Psychedelic singularities (was Test Scores (was Causality))

Lyle Burkhead (
Sat, 14 Dec 1996 05:21:45 -0500 (EST)

Mark Crosby writes,

> I dropped ten percentage points after going through
> what I've labeled a 'psychedelic singularity'.

I never thought I would say what I am about to say. This is something
I have never talked about, indeed something I have only recently
admitted to myself. But, here goes.

I took a lot of tests when I was in school. There was a college nearby
that used us as guinea pigs. We took a battery of tests every other year
starting in the second grade. I scored in the 99th percentile on all of
them. I wasn't a prodigy like some people here, just a normal genius.

When I was 20 I took mescaline. I only took a small amount, not
enough for a full-fledged psychedelic trip. But I did feel some effect.
When I was 21 I took one more standardized test, given by the army.
(This was during the Vietnam war; they tested us to see if we were
draftable.) I scored in the 94th percentile on that one. About the same
time, my grades started slipping. Lyle, the straight-A student from
day one, had lost his edge.

Then at age 23 I took LSD for the first time. This was a full-fledged
cosmic acid trip, a journey to the center of time, the sort of thing that
produces a conversion experience. After that, I *believed in* acid.
But I still had enough caution not to take too much; I took acid a total
of about 20 times over the next five years.

I could still write -- both prose and computer code -- but only with
great effort. My attention span wasn't what it had been when I was
younger. Sometimes I knew something was wrong. The analogy
that occurred to me at the time was putting a towel in a refrigerator door
to keep it from closing. That's what my mind felt like. It wouldn't
close down on anything. But most of the time I wouldn't admit that
anything was wrong, and if I did admit that something was wrong, I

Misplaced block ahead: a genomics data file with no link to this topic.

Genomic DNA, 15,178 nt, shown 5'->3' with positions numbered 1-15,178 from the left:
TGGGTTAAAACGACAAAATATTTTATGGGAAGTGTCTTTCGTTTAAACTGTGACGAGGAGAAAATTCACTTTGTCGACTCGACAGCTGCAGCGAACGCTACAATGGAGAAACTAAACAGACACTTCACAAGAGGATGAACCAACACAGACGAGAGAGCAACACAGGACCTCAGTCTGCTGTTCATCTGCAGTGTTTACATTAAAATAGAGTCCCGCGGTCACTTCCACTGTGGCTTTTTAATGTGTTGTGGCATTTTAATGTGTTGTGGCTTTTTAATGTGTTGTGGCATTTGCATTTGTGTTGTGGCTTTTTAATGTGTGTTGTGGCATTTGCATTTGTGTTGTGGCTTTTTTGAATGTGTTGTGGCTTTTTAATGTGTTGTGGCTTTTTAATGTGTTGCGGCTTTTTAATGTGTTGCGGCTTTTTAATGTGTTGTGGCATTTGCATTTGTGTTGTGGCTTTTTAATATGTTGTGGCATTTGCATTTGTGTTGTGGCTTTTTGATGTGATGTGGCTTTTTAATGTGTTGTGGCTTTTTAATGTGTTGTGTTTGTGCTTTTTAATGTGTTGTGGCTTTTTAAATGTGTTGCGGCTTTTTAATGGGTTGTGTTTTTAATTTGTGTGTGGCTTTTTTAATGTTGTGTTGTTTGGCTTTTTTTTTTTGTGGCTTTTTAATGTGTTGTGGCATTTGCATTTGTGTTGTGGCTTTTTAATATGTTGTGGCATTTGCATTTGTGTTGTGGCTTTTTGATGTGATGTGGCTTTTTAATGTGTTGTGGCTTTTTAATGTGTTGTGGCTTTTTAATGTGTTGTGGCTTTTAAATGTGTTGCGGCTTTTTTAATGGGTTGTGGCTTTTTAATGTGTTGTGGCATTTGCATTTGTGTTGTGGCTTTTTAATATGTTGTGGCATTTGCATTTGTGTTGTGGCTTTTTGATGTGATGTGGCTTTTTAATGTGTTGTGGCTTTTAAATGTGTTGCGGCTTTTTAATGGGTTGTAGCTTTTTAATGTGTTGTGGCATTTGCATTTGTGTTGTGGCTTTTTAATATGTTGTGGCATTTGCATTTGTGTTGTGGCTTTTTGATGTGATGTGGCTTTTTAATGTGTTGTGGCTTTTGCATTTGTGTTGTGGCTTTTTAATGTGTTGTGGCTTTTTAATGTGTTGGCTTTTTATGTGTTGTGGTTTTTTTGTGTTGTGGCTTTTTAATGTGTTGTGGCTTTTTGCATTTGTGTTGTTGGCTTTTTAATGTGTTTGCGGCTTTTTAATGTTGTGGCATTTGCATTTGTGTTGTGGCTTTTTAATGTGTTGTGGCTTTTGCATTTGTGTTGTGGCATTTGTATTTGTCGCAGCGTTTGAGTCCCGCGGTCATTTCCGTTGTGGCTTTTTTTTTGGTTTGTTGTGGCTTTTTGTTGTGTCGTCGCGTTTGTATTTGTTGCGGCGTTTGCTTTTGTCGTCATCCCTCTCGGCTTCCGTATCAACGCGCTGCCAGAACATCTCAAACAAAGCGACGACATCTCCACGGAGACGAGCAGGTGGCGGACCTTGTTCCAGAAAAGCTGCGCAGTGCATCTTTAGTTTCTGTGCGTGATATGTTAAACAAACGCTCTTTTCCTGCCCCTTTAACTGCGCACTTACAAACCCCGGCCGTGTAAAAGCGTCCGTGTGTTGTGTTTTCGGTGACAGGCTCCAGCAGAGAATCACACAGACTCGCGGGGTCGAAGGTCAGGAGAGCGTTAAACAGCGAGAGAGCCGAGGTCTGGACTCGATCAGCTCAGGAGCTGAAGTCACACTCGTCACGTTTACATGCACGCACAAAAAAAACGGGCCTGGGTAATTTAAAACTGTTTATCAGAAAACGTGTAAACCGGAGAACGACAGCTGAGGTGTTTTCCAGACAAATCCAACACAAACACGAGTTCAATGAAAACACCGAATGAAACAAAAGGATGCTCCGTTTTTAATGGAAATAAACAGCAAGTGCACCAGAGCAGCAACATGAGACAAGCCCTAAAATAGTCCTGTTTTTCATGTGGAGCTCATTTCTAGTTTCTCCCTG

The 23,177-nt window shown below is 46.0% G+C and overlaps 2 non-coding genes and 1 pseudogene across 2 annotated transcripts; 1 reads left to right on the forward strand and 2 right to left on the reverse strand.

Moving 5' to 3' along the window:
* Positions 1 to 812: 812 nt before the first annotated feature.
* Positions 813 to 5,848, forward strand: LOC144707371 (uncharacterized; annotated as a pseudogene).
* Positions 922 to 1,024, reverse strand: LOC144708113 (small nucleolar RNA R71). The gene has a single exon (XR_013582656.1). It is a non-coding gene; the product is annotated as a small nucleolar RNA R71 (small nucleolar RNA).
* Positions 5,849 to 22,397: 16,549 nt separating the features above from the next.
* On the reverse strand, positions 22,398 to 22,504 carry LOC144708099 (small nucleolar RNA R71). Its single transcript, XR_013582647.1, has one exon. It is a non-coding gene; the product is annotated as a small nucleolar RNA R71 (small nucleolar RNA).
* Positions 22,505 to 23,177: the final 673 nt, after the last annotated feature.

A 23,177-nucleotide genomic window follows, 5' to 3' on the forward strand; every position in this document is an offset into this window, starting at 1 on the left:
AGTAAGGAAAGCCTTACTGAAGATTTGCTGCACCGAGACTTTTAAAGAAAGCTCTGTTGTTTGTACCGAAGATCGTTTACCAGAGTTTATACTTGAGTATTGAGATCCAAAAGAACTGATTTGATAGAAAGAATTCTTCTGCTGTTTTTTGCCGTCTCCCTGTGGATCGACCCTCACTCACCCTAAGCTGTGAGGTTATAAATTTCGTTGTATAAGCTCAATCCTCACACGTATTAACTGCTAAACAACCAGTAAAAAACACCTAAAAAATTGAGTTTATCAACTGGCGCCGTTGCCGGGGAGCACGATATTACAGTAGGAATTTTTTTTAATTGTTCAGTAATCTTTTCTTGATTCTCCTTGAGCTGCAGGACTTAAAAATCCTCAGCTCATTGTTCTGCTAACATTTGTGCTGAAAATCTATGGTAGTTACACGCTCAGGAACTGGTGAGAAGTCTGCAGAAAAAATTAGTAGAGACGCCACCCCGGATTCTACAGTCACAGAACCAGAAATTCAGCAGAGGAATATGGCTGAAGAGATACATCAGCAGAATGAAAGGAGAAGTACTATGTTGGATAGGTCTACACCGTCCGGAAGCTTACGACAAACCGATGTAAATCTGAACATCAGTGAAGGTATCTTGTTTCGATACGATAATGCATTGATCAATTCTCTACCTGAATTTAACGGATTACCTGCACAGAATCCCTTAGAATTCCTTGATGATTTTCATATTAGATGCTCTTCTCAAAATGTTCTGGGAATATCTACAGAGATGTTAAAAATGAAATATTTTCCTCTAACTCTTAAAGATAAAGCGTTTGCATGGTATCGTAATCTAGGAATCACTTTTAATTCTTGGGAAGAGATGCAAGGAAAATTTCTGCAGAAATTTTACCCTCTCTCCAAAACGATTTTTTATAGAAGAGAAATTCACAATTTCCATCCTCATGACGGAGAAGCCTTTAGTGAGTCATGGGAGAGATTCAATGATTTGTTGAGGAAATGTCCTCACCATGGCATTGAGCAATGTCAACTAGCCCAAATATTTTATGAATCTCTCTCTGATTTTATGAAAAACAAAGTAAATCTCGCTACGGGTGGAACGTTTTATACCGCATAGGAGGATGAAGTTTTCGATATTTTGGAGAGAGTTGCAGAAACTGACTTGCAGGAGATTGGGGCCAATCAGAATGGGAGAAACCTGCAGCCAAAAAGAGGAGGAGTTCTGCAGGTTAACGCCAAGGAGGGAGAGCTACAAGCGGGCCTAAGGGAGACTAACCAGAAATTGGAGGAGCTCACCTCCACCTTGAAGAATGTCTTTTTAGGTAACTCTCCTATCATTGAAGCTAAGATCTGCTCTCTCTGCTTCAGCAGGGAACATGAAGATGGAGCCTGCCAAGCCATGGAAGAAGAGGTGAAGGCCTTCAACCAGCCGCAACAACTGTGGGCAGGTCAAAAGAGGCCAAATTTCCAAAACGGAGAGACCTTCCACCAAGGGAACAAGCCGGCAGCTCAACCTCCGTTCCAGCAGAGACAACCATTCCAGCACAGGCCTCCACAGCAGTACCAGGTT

wouldn't draw the obvious conclusion about the cause.

I didn't get my strength back until I was in my thirties. Ironically,
it was pot that helped me put myself back together. This of course
made it even more difficult to admit that I had been an acid casualty
for years. To say anything bad about acid would be a betrayal of the
psychedelic cause. I still believed in acid, and advocated it, long after
I had stopped taking it. I even went to a Terence McKenna seminar
at Esalen in 1988.

But now, looking back, the sequence of events is too obvious to deny.

This is not an antidrug sermon. I still smoke pot. Some of my best
posts were written when I was stoned. Some of my best ideas
have come to me when I was stoned. (The best ones don't get posted --
they are trade secrets.)

I'm just trying to be realistic about what happened to me. I think it is
possible for most people to recover from acid. But I think it is
something to be recovered from, not something that gives us strength.
I don't know of anybody whose test scores went *up* after taking acid.
I'm not saying this never happens -- all drugs affect different people in
different ways -- but I never heard of it happening.

There are better paths to the center of time.